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Wine and European elections, FEDERDOC has indicated its priorities to the future EU Parliament

The EU wine policy, quality policy, ad hoc measures for “perennial” cultivation, such as the vine, and defending wine culture
cooperation, CULTURE, EU, eu parliament, EUROPEAN ELECTIONS, FEDERDOC, Moderation, POLITICS, quality, News
Wine and European elections, FEDERDOC has set out its priorities to the future EU Parliament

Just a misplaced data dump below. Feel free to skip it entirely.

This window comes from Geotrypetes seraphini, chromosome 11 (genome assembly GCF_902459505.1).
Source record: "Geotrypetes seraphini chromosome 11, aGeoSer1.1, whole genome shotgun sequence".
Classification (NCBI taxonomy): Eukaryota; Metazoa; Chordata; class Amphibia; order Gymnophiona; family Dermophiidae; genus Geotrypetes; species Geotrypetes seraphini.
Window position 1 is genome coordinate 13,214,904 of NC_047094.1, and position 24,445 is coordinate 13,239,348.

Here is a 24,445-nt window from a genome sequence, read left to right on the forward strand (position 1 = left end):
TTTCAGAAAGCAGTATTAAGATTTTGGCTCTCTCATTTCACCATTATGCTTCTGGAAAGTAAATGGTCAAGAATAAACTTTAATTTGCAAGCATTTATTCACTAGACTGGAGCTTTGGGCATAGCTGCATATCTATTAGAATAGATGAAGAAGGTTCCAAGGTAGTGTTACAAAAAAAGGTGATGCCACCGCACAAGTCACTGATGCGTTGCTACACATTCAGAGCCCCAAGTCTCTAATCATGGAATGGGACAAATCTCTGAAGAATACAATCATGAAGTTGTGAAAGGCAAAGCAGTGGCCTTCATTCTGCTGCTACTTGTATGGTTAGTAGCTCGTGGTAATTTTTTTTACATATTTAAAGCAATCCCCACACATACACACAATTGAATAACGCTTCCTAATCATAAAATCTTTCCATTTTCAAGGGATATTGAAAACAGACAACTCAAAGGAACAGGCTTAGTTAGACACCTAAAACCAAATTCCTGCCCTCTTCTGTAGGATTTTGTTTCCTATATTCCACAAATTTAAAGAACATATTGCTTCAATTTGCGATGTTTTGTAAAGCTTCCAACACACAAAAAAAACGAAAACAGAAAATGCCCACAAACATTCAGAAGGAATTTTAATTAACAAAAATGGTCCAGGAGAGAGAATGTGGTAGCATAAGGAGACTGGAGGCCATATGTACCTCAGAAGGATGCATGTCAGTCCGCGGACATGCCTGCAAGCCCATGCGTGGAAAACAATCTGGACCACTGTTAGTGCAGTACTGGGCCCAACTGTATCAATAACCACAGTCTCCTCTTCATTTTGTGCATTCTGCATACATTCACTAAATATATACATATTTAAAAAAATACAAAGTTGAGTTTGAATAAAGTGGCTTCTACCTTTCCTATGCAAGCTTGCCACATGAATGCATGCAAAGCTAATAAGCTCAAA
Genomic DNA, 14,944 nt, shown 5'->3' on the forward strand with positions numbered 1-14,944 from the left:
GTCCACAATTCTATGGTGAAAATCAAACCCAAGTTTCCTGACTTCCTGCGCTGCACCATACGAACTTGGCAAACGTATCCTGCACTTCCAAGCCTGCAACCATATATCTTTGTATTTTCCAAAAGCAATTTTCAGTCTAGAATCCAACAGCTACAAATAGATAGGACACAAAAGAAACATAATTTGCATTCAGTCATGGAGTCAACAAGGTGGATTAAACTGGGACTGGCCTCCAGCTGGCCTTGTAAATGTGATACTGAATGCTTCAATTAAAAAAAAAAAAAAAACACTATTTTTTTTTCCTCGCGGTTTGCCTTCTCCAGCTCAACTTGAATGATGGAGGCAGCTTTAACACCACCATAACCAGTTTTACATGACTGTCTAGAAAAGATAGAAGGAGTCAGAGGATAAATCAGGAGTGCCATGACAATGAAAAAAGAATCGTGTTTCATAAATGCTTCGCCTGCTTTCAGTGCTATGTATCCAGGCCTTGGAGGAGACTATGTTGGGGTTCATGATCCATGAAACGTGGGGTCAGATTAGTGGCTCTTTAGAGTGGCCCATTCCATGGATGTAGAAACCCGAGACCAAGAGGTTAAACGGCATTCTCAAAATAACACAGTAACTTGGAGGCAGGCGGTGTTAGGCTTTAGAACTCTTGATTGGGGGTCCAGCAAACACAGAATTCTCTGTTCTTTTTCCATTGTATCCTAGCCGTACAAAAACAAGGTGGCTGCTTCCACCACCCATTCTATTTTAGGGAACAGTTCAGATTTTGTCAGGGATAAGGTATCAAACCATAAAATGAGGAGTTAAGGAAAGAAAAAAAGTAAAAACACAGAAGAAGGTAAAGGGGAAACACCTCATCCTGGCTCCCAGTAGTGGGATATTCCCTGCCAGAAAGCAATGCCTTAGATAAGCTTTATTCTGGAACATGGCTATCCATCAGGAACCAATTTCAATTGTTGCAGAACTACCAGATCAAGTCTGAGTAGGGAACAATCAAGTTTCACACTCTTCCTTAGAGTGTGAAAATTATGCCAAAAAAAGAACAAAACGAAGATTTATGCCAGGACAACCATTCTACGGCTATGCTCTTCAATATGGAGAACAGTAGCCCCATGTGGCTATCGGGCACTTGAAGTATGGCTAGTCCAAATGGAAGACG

FEDERDOC is the National Confederation of Voluntary Consortia for the Protection of the Designations of Italian Wines, led by GianGiacomo Gallarati Scotti Bonaldi, and whose members represent almost all of Italian PDO and PGI wine. FEDERDOC has indicated its priorities to the future members of the EU Parliament, who will be elected in the polls between 6 and 9 June 6th and 9th, which are: to maintain a specific and effective wine policy in Europe, also post-2027 CAP, and (re)build the European quality policy, re adjusting the approach to sustainability as well as healthiness of consumption and products, on the model of PDO and PGI products; invest in support measures for a perennial crop, which requires several years, and investments, to be productive, such as the vine; defend the culture of wine and moderate consumption, and create, through the work of the Commission and the European Parliament, a new institutional cooperation for viticulture. These are the five key points to address, therefore, according to FEDERDOC (some are identical and some are not, to the ones that the Italian Wine Union - UIV, CEEV and FIVI - Italian Federation of Independent Winemakers has outlined). The wine sector in the European Union produces 150 million hectoliters, 61% of global production, vineyards extending 3.2 million hectares, 44% of the world total, and 2% of the EU agricultural area. In Italy, 241.000 wineries, of which 38.000 wine-making companies, production turnover around 14 billion euros, 674.000 hectares of vineyards and more than 21.500 employees. Further, we must not forget that European wine is one of the most exported agricultural products outside the European Union, for a total value of 17 billion euros, and a positive trade balance of 11 billion euros. “Denomination wine is a perfect example of a sector that is constantly modernizing, an at the same time preserving traditions and skills rooted in its different terroirs. Quality products cannot be relocated or copied, and the winemaking model is based on a network of small and medium-sized companies. Many of these companies are often family-run, and create innumerable direct and indirect jobs in rural areas, including thousands of jobs in wine tourism. The wine sector’s contribution to the economy of EU territories”, FEDERDOC writes, “is substantial and indispensable, since in many of the European Union Regions there are no valid alternatives to viticulture. The production of wine has been a way of life in many parts of Europe, for centuries. It is a tradition that is part of the common culture and heritage. Wine is the result of long-lasting work. Wine requires passion and an in-depth knowledge of land use, grape varieties, science and innovation. The required expertise has been passed on and perfected in the winemaking communities by men and women who are proud of their history and their products. Many of Europe’s wine Regions are listed as UNESCO World Heritage Sites, offering unique environments and promoting biodiversity. The wine supply chain faces multiple challenges. As data shows, wine appellations are a high-performance supply chain playing a key role in rural development. However, this balance is fragile”, FEDERDOC continues, “in face of the crises affecting the sector. Economically, commercial, geopolitical and health crises have had a negative impact on the sector, especially on wine, which has been subjected to retaliatory measures (the Boeing issue, for example). Climate change and increasingly frequent adverse weather events (drought, intense rain, frost, disease), are putting a strain on the production capacity of winemakers and also impacting the taste of wine (higher alcohol content, lower acidity). In addition to all of this, there are social and generational changes that have had a profound impact on the way alcoholic beverages are consumed, the result being a sharp decline in wine consumption in Europe. These factors have affected the companies’ cash flow as well their ability to invest. They have therefore led to significant changes, resulting in the loss of cultivated areas, numerous jobs and a definite decrease in the wine supply”.

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